Tyler Hoechlin sinks his teeth into role as TV’s Superman
Could you count how many times you took your shirt off for the TV series ‘Teen Wolf?’”
“I think it was all of the first season,” said American actor Tyler Hoechlin (pronounced Heck-lyn), directing his reply at the large, adoring crowd that had gathered at his fan forum during the recent AsiaPOP Comicon at the SMX Convention Center in Pasay City.
As the werewolf Derek Hale in the MTV show about hunky teenage howlers and, later on, the Man of Steel in the CW network series “Supergirl,” Hoechlin has muscled his way, so to speak, into the ranks of actors who have portrayed pop-culture icons on TV.
Despite the heavy beard and low-key style
—blue jeans, sneakers, plain shirt, or the staples of young Hollywood male celebs guesting at the Con—there’s no hiding the gorgeous smile and toned physique of Hoechlin, a native of sunny California.
Those assets served him well in donning the red cape of the much-loved Kryptonian, and yet it’s also clear to fans and critics alike that the 29-year-old has the acting chops for the role that has changed hands through different platforms and generations.
His Superman has been described “a breath of fresh air,” that is, compared to the darker, some would even say grim, cinema version by Henry Cavill (as directed by Zack Snyder). “Being Superman isn’t some crushing burden. He doesn’t feel cursed by his alien heritage or his powers,” said one online review making a case for why Hoechlin “is the Superman we need.”
A true “symbol of hope” was another compliment, that particular critic going so far as to say Hoechlin portrayed “someone who genuinely wants to inspire and encourage others. He takes the time to interact with people and reassure them that he has their back.”
Hoechlin was always quick to point out, though, that he had seen just one version of Superman.
In a media conference at the Con, he again confessed to having known only Dean Cain’s “Lois & Clark: The New Adventures of Superman,” which aired on television as the young Hoechlin was growing up in the ’90s.
“I think you get to a point where you just have to commit to your idea of it,” said the latest incarnation of Clark Kent when asked how he approached the role and if he ever felt burdened by the responsibility or the weight of expectation.
Hoechlin firmly believed it’s better to fail having committed to one’s own interpretation rather than fail in spite of doing what one thinks people might want. “If people don’t like it, at least they didn’t like your idea, as opposed to… you have to sit there thinking, ‘aww, they didn’t like it and that’s not even what I wanted to do.’”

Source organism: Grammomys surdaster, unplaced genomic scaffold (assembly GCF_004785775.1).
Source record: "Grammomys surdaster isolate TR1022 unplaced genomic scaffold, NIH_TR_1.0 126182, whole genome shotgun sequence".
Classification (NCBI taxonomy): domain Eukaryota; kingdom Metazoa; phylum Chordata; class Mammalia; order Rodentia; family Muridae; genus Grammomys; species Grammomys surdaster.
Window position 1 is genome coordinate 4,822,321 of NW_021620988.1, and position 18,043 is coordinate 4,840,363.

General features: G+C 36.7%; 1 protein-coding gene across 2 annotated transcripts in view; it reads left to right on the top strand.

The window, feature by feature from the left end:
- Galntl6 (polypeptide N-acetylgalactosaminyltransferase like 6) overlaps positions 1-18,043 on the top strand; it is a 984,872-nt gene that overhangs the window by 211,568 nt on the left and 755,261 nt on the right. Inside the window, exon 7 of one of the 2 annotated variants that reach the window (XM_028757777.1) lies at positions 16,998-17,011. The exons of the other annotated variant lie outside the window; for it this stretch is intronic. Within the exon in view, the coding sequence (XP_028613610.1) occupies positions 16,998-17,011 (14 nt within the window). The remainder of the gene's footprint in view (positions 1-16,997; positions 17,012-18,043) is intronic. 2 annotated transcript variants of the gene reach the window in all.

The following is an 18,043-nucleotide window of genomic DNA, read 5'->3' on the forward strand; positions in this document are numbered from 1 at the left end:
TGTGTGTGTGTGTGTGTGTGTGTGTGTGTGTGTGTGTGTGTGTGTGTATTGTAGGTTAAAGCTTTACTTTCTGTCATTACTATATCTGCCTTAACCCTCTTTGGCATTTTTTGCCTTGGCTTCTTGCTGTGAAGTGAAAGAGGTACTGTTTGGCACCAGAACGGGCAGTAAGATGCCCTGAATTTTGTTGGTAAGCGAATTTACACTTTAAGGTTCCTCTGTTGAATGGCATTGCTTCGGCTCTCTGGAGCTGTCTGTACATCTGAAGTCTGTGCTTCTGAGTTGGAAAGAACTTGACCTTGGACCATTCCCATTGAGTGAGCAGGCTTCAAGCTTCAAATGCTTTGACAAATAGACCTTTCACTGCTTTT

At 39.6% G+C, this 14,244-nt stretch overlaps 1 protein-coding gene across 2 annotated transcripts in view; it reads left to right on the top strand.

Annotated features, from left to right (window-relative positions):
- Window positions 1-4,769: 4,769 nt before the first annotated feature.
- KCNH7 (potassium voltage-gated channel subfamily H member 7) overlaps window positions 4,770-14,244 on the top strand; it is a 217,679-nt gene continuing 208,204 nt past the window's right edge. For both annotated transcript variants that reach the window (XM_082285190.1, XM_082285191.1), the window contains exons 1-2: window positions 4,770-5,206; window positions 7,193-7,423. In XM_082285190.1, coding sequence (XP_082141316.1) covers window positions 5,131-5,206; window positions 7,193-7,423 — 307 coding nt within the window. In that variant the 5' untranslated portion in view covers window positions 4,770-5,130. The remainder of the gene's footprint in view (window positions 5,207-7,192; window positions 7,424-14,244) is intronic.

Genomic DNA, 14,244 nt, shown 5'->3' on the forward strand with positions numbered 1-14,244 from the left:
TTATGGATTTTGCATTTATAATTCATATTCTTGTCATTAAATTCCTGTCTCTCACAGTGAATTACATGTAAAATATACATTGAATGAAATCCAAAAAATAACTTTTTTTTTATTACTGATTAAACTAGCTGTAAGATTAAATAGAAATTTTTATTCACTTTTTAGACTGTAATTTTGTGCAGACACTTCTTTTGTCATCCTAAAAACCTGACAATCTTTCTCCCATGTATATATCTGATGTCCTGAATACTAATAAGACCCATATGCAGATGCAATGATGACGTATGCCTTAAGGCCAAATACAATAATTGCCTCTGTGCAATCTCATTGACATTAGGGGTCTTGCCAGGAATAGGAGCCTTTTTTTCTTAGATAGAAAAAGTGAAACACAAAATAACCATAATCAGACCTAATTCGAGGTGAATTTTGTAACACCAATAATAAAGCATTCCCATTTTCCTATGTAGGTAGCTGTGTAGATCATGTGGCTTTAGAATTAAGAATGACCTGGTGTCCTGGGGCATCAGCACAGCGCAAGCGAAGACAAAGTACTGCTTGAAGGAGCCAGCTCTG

It seems a fair, level-headed mind-set for one who’s been in the industry for 21 years and has at a young age learned the ropes of show business (including being very tight-lipped about top-secret details—not even a smidgeon of a spoiler!—of his return to the final season of “Teen Wolf” and his auditions for the next “Fifty Shades” movie).
Hoechlin’s first major gig was as the son of Tom Hanks in “Road to Perdition,” the Sam Mendes-directed crime thriller that earned multiple nominations at the Oscars and British Academy of Film Awards in 2003.
At the media session he recounted how he landed the role even if he initially declined to do the tryouts. He had refused to act out scenes he did not like, but eventually ended up in the audition room right after his brother’s turn.
The emerald-eyed actor has come a long way since and, besides wielding the power to bare fangs and take flight on the small screen, will appear on the third installment—“Fifty Shades Freed,” set to be released in 2018—of the film franchise based on the best-selling erotic novels by EL James. Shortly before heading to Manila, Heochlin had also just wrapped up filming the indie movie “The Domestics,” costarring Kate Bosworth.
In all his events at the Con, Hoechlin was not asked at all about dipping his toes in independent cinema but he has spoken freely about engaging in activities that could one day lead him to a career in producing and directing films.
Hoechlin wants to eventually become a producer and filmmaker. For now those are aspirations he tries to satisfy with a love of travel (“I get to see a lot of different cultures, it’s a very mind- and eye-opening thing to do”), taking on hobbies like photography, as well as reading and discovering interesting stories.
Now, there’s a super man to behold.
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